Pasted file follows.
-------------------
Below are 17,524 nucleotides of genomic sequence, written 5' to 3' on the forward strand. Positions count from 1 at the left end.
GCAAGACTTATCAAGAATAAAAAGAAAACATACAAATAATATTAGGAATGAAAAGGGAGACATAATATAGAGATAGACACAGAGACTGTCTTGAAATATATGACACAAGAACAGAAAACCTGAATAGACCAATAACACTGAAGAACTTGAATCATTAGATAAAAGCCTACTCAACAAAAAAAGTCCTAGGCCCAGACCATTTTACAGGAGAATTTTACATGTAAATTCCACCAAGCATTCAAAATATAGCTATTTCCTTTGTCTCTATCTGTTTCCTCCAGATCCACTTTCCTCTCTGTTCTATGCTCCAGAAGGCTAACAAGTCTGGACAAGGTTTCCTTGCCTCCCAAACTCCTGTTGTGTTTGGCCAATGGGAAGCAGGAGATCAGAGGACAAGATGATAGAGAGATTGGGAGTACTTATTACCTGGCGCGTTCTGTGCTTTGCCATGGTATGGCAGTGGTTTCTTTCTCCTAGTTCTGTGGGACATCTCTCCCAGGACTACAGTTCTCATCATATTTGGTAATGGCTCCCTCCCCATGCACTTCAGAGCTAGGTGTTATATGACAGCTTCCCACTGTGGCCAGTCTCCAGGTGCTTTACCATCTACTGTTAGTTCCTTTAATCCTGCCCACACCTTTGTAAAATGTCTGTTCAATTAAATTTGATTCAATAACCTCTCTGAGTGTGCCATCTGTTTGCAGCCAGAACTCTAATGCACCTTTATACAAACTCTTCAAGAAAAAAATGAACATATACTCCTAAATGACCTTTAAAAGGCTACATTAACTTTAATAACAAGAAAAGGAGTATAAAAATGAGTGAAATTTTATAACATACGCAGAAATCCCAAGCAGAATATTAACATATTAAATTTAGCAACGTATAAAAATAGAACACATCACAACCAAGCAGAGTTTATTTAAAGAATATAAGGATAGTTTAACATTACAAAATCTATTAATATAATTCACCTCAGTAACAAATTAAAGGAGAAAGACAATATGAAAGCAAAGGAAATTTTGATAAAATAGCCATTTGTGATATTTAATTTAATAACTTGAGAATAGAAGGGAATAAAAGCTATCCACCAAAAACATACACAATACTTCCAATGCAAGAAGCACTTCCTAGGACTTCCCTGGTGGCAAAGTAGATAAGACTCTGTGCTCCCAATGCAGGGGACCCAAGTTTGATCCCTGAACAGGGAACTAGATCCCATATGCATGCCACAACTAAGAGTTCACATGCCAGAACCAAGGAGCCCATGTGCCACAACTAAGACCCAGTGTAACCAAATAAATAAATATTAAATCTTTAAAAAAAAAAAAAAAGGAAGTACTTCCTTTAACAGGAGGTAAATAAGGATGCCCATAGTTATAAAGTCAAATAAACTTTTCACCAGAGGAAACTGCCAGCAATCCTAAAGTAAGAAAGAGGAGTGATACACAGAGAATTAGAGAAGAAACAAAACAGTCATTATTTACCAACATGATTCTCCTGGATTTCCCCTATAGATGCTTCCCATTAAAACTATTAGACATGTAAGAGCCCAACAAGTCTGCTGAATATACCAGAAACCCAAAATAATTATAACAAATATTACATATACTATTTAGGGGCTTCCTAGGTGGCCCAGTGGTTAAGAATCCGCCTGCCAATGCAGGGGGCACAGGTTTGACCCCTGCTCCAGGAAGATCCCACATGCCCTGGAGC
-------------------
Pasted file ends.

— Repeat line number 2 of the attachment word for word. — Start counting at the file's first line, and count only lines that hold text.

GCAAGACTTATCAAGAATAAAAAGAAAACATACAAATAATATTAGGAATGAAAAGGGAGACATAATATAGAGATAGACACAGAGACTGTCTTGAAATATATGACACAAGAACAGAAAACCTGAATAGACCAATAACACTGAAGAACTTGAATCATTAGATAAAAGCCTACTCAACAAAAAAAGTCCTAGGCCCAGACCATTTTACAGGAGAATTTTACATGTAAATTCCACCAAGCATTCAAAATATAGCTATTTCCTTTGTCTCTATCTGTTTCCTCCAGATCCACTTTCCTCTCTGTTCTATGCTCCAGAAGGCTAACAAGTCTGGACAAGGTTTCCTTGCCTCCCAAACTCCTGTTGTGTTTGGCCAATGGGAAGCAGGAGATCAGAGGACAAGATGATAGAGAGATTGGGAGTACTTATTACCTGGCGCGTTCTGTGCTTTGCCATGGTATGGCAGTGGTTTCTTTCTCCTAGTTCTGTGGGACATCTCTCCCAGGACTACAGTTCTCATCATATTTGGTAATGGCTCCCTCCCCATGCACTTCAGAGCTAGGTGTTATATGACAGCTTCCCACTGTGGCCAGTCTCCAGGTGCTTTACCATCTACTGTTAGTTCCTTTAATCCTGCCCACACCTTTGTAAAATGTCTGTTCAATTAAATTTGATTCAATAACCTCTCTGAGTGTGCCATCTGTTTGCAGCCAGAACTCTAATGCACCTTTATACAAACTCTTCAAGAAAAAAATGAACATATACTCCTAAATGACCTTTAAAAGGCTACATTAACTTTAATAACAAGAAAAGGAGTATAAAAATGAGTGAAATTTTATAACATACGCAGAAATCCCAAGCAGAATATTAACATATTAAATTTAGCAACGTATAAAAATAGAACACATCACAACCAAGCAGAGTTTATTTAAAGAATATAAGGATAGTTTAACATTACAAAATCTATTAATATAATTCACCTCAGTAACAAATTAAAGGAGAAAGACAATATGAAAGCAAAGGAAATTTTGATAAAATAGCCATTTGTGATATTTAATTTAATAACTTGAGAATAGAAGGGAATAAAAGCTATCCACCAAAAACATACACAATACTTCCAATGCAAGAAGCACTTCCTAGGACTTCCCTGGTGGCAAAGTAGATAAGACTCTGTGCTCCCAATGCAGGGGACCCAAGTTTGATCCCTGAACAGGGAACTAGATCCCATATGCATGCCACAACTAAGAGTTCACATGCCAGAACCAAGGAGCCCATGTGCCACAACTAAGACCCAGTGTAACCAAATAAATAAATATTAAATCTTTAAAAAAAAAAAAAAAGGAAGTACTTCCTTTAACAGGAGGTAAATAAGGATGCCCATAGTTATAAAGTCAAATAAACTTTTCACCAGAGGAAACTGCCAGCAATCCTAAAGTAAGAAAGAGGAGTGATACACAGAGAATTAGAGAAGAAACAAAACAGTCATTATTTACCAACATGATTCTCCTGGATTTCCCCTATAGATGCTTCCCATTAAAACTATTAGACATGTAAGAGCCCAACAAGTCTGCTGAATATACCAGAAACCCAAAATAATTATAACAAATATTACATATACTATTTAGGGGCTTCCTAGGTGGCCCAGTGGTTAAGAATCCGCCTGCCAATGCAGGGGGCACAGGTTTGACCCCTGCTCCAGGAAGATCCCACATGCCCTGGAGC